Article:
UW Medicine recruiting for app to predict next outbreak

Smartphone software is intended to enhance national security; U.S. Defense Department is funding research.

Newswise — UW Medicine is recruiting people nationwide to test out a smartphone app that's intended to predict outbreaks of infections such as cold, flu, or other virus outbreaks.

The app is a project funded by the Defense Department’s Defense Advanced Research Projects Agency, which makes investments in technologies that support national security. 

It the phone app has significant uptake, it could diagnose illness sooner, preventing members of the military and civilians who are ill from returning to work or school too soon.

Patricia Areàn, a professor of psychiatry and behavioral sciences at the University of Washington School of Medicine, is leading the app's rollout to 25,000 people nationwide. Enroll here. Currently, the app is available in English only. 

“Even though we’re in the middle of a pandemic, it’s actually a really useful time for us to collect information to build out the predictive signal, or the predictive algorithm from the phone so that we can start to test it again in the fall and in the winter months,” she said. 

The app will collect information from four cohorts of participants over a two-year span. People are recruited for 12 weeks at a time, and are asked to record their symptoms daily, a process that takes just a minute.

“This is a huge opportunity for us to get a sense as to whether or not phones could basically become a personal screener for an illness without having to go to a drive-in screening clinic or to a hospital to figure out if a pandemic is blooming,” Arean said.

As we are currently seeing, if left undetected, infectious diseases can spread quickly through a population.

The app is called the Health and Injury Prediction and Prevention Using Complex Reasoning and Analytic Techniques Integrated on a Cellphone App, or HIPPOCRATIC app. It is developed by Charles River Analytics in Massachusetts, Assured Information Security in New York, Kryptowire in Virginia, and Tozny in Oregon.

The HIPPOCRATIC app could be a breakthrough in healthcare delivery because it makes early detection cost-effective and convenient, said Dr. Bethany Bracken, principal scientist at Charles River and the project's principal investigator.

Interview with Areàn here




Filters close

Showing results

110 of 2011
Released: 29-May-2020 11:55 PM EDT
Heart surgery stalled as COVID-19 spread
University of Ottawa

As the novel coronavirus spread across the globe in early 2020, hospitals worldwide scaled back medical procedures, including life-saving heart surgery, to deal with the emerging threat of COVID-19.

Released: 29-May-2020 11:30 PM EDT
UCLA AASC & FSPH launch COVID-19 Multilingual Resource Hub to support safety for diverse communities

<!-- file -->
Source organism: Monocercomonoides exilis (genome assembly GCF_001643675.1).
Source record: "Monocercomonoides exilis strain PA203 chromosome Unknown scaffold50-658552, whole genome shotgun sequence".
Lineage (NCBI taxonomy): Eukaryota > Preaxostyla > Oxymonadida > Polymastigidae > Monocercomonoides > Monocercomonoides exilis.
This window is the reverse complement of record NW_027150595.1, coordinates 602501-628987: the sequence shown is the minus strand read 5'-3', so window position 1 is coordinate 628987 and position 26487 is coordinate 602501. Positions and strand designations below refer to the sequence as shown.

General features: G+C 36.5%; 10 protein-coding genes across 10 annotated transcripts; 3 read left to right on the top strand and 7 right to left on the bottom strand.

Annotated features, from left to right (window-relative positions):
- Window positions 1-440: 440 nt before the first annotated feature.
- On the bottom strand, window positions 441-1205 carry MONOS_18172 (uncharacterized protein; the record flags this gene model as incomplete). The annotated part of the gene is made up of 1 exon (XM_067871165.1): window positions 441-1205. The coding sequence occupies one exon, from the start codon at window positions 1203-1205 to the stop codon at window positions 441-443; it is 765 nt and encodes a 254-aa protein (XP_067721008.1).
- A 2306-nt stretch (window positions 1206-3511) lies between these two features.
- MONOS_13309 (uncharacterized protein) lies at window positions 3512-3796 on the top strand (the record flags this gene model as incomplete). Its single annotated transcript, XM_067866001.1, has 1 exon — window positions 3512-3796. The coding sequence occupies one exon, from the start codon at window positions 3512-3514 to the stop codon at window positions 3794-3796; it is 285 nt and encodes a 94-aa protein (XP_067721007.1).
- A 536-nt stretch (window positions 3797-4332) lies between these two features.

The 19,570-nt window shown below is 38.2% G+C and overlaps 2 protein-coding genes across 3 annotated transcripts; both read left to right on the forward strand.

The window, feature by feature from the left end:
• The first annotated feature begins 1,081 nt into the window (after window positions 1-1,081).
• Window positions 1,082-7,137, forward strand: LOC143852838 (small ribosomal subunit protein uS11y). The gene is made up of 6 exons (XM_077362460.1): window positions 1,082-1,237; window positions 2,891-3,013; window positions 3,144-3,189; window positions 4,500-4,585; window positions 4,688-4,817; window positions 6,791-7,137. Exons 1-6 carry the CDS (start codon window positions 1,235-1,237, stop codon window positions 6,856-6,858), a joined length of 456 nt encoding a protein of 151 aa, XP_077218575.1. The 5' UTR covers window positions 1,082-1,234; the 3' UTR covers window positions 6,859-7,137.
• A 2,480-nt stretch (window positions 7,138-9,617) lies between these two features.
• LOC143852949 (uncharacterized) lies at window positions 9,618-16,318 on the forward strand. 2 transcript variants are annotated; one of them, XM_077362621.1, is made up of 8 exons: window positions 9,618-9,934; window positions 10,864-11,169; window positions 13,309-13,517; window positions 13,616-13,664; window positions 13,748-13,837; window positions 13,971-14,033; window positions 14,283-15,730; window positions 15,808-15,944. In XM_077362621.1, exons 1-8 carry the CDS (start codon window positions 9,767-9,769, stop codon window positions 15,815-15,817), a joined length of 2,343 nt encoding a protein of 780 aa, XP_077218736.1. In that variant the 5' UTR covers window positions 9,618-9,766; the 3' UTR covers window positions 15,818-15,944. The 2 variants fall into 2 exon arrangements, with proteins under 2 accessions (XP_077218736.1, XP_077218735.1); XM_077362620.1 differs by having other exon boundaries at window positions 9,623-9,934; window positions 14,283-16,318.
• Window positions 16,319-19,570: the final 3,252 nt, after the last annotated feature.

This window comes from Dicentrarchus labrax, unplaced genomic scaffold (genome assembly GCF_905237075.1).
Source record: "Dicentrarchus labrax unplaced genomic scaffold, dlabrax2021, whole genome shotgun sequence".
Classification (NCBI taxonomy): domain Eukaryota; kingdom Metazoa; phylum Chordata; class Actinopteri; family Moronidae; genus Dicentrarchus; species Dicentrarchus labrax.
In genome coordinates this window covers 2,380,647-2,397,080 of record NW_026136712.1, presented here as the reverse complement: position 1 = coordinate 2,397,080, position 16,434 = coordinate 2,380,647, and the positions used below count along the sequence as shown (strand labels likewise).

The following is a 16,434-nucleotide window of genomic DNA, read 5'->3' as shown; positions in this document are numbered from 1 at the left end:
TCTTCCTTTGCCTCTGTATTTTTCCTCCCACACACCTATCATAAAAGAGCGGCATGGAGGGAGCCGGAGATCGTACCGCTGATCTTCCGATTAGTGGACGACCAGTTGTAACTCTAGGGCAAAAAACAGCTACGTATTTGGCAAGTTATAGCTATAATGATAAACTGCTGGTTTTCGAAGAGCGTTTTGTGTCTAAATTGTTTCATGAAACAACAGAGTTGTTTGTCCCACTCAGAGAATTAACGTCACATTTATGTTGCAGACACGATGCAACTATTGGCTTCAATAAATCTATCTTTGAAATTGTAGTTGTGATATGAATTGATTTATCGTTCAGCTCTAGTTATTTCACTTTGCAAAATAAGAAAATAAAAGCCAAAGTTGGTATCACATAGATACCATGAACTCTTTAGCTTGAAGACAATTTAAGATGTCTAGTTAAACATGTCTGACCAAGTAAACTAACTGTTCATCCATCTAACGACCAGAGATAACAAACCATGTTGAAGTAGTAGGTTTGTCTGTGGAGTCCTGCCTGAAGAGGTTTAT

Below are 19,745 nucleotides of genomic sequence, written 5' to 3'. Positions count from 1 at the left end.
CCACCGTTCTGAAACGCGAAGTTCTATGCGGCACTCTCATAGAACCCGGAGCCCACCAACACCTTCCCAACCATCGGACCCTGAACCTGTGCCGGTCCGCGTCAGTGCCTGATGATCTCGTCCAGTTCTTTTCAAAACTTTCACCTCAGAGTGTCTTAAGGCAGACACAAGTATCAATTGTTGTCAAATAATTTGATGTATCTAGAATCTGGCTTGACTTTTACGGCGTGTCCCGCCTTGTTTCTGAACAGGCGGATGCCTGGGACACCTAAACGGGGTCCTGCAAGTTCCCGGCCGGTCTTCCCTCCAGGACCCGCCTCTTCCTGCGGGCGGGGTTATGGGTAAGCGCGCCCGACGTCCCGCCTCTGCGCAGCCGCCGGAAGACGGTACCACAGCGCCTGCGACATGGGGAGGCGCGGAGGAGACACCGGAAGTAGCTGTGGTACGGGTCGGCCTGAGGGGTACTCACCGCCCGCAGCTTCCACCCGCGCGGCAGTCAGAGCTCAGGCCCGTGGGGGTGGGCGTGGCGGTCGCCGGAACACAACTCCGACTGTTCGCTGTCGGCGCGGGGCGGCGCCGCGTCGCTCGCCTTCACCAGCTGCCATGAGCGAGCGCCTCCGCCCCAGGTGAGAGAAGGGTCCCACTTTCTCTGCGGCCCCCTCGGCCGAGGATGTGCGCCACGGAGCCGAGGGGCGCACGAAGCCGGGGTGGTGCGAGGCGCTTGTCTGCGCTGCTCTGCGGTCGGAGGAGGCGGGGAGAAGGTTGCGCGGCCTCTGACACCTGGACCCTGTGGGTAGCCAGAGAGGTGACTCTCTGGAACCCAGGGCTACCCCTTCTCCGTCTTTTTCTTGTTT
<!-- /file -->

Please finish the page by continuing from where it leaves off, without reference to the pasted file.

UCLA Fielding School of Public Health

UCLA Asian American Studies Center and the UCLA Fielding School of Public Health COVID-19 Multilingual Resource Hub to support safety for diverse communities; partnership develops resources for COVID-19 response

Newswise: UTEP Study Examines COVID-19 Stress, Coping Strategies, and Well-Being
Released: 29-May-2020 6:15 PM EDT
UTEP Study Examines COVID-19 Stress, Coping Strategies, and Well-Being
University of Texas at El Paso

Emre Umucu, Ph.D., assistant professor of rehabilitation counseling at The University of Texas at El Paso, and Beatrice Lee, an incoming rehabilitation counseling faculty member, examined the perceived stress levels and coping mechanisms related to COVID-19, and how coping affects well-being in people with self-reported chronic conditions and disabilities.

Newswise: 233197_web.jpg
Released: 29-May-2020 4:55 PM EDT
CT findings of coronavirus disease (COVID-19) in children 'often negative'
American Roentgen Ray Society (ARRS)

An investigation published open-access in the American Journal of Roentgenology (AJR) revealed a high frequency of negative chest CT findings among pediatric patients with laboratory-confirmed coronavirus disease (COVID-19), while also suggesting that bilateral, lower lobe-predominant ground-glass opacities (GGOs) are common in the subset of patients with positive CT findings.

Newswise: 233198_web.jpg
Released: 29-May-2020 4:40 PM EDT
Modelling predicts COVID-19 resurgence if physical distancing relaxed
University of Guelph

If physical distancing measures in Ontario are relaxed too much or too quickly, the province could see hospitals overwhelmed with COVID-19 patients as well as exponential growth in deaths, concludes new research involving a University of Guelph infectious disease modeller.

Released: 29-May-2020 3:35 PM EDT
Using Wastewater to Track, Contain SARS-CoV-2
SUNY College of Environmental Science and Forestry

Researchers took a novel approach to tracking the virus that causes COVID-19 that promises to be cost effective and ensure privacy by using a method that surveils for the virus in a local's untreated wastewater facilities.

Newswise: fimmu-11-01208-g001.jpg
Released: 29-May-2020 2:40 PM EDT
Genetics May Explain High COVID-19 Mortality in Italy, Inform Global Pandemic Response
Sbarro Health Research Organization (SHRO)

Researchers predict the Human Leukocyte Antigen (HLA) gene has a key role in shaping immune response to COVID.

Released: 29-May-2020 1:40 PM EDT
Study finds surge in hydroxychloroquine/chloroquine prescriptions during COVID-19
Brigham and Women’s Hospital

A new study by investigators from Brigham and Women's Hospital examines changes in prescription patterns in the United States during the COVID-19 pandemic.


Showing results

110 of 2011

close
0.6307